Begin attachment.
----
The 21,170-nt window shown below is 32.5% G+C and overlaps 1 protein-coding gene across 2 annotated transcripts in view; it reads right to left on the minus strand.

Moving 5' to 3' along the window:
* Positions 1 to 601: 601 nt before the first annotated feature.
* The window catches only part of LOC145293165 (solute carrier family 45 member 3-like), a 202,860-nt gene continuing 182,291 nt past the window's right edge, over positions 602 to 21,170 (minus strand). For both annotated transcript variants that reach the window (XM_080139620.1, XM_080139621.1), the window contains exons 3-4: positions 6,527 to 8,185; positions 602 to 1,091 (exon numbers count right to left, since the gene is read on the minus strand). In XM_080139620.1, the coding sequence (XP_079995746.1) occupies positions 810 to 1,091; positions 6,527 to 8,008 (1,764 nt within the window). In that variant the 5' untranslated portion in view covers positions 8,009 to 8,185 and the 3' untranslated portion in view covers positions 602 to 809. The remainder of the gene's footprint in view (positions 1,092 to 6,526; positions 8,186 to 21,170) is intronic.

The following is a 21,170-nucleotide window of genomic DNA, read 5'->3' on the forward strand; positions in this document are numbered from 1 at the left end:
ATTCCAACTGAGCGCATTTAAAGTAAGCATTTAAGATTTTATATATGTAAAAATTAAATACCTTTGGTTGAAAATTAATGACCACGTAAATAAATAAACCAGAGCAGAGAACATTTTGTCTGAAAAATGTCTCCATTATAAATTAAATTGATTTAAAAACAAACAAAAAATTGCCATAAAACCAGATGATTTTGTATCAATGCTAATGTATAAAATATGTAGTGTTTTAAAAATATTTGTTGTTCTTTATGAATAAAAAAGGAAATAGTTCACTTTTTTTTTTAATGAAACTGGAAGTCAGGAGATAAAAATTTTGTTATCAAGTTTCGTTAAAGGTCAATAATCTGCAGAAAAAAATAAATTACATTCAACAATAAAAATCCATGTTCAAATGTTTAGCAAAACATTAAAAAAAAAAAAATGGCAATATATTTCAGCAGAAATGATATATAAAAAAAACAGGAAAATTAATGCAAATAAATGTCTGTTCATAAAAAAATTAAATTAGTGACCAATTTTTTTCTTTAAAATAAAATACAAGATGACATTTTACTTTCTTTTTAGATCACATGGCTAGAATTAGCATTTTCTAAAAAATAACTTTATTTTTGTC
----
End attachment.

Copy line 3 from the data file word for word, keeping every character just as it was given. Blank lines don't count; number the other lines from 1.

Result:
* Positions 1 to 601: 601 nt before the first annotated feature.